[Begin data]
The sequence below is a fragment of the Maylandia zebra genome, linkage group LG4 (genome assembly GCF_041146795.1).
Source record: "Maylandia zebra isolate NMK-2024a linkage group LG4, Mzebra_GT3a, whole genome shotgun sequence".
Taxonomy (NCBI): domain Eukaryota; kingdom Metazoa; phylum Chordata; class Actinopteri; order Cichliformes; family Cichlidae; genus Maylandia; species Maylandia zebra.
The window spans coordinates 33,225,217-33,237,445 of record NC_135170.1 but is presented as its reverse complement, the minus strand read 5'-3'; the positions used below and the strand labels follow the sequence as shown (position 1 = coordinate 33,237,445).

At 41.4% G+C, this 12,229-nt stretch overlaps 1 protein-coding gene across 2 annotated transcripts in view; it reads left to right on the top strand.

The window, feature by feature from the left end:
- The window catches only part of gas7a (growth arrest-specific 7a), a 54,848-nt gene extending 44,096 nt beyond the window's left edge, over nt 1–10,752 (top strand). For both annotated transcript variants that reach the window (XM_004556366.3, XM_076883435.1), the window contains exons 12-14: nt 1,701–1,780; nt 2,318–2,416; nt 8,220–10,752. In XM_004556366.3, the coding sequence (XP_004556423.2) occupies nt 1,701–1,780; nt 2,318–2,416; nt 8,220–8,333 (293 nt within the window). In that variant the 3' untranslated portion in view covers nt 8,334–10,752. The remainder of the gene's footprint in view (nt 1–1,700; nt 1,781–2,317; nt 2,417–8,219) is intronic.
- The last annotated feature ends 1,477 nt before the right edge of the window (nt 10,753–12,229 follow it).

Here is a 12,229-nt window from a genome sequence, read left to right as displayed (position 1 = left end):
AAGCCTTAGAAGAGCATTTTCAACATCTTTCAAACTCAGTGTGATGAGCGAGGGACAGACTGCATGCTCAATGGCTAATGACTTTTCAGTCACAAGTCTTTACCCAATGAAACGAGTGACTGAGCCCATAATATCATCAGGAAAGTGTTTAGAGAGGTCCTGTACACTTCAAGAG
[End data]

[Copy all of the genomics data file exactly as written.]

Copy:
The sequence below is a fragment of the Maylandia zebra genome, linkage group LG4 (genome assembly GCF_041146795.1).
Source record: "Maylandia zebra isolate NMK-2024a linkage group LG4, Mzebra_GT3a, whole genome shotgun sequence".
Taxonomy (NCBI): domain Eukaryota; kingdom Metazoa; phylum Chordata; class Actinopteri; order Cichliformes; family Cichlidae; genus Maylandia; species Maylandia zebra.
The window spans coordinates 33,225,217-33,237,445 of record NC_135170.1 but is presented as its reverse complement, the minus strand read 5'-3'; the positions used below and the strand labels follow the sequence as shown (position 1 = coordinate 33,237,445).

At 41.4% G+C, this 12,229-nt stretch overlaps 1 protein-coding gene across 2 annotated transcripts in view; it reads left to right on the top strand.

The window, feature by feature from the left end:
- The window catches only part of gas7a (growth arrest-specific 7a), a 54,848-nt gene extending 44,096 nt beyond the window's left edge, over nt 1–10,752 (top strand). For both annotated transcript variants that reach the window (XM_004556366.3, XM_076883435.1), the window contains exons 12-14: nt 1,701–1,780; nt 2,318–2,416; nt 8,220–10,752. In XM_004556366.3, the coding sequence (XP_004556423.2) occupies nt 1,701–1,780; nt 2,318–2,416; nt 8,220–8,333 (293 nt within the window). In that variant the 3' untranslated portion in view covers nt 8,334–10,752. The remainder of the gene's footprint in view (nt 1–1,700; nt 1,781–2,317; nt 2,417–8,219) is intronic.
- The last annotated feature ends 1,477 nt before the right edge of the window (nt 10,753–12,229 follow it).

Here is a 12,229-nt window from a genome sequence, read left to right as displayed (position 1 = left end):
AAGCCTTAGAAGAGCATTTTCAACATCTTTCAAACTCAGTGTGATGAGCGAGGGACAGACTGCATGCTCAATGGCTAATGACTTTTCAGTCACAAGTCTTTACCCAATGAAACGAGTGACTGAGCCCATAATATCATCAGGAAAGTGTTTAGAGAGGTCCTGTACACTTCAAGAG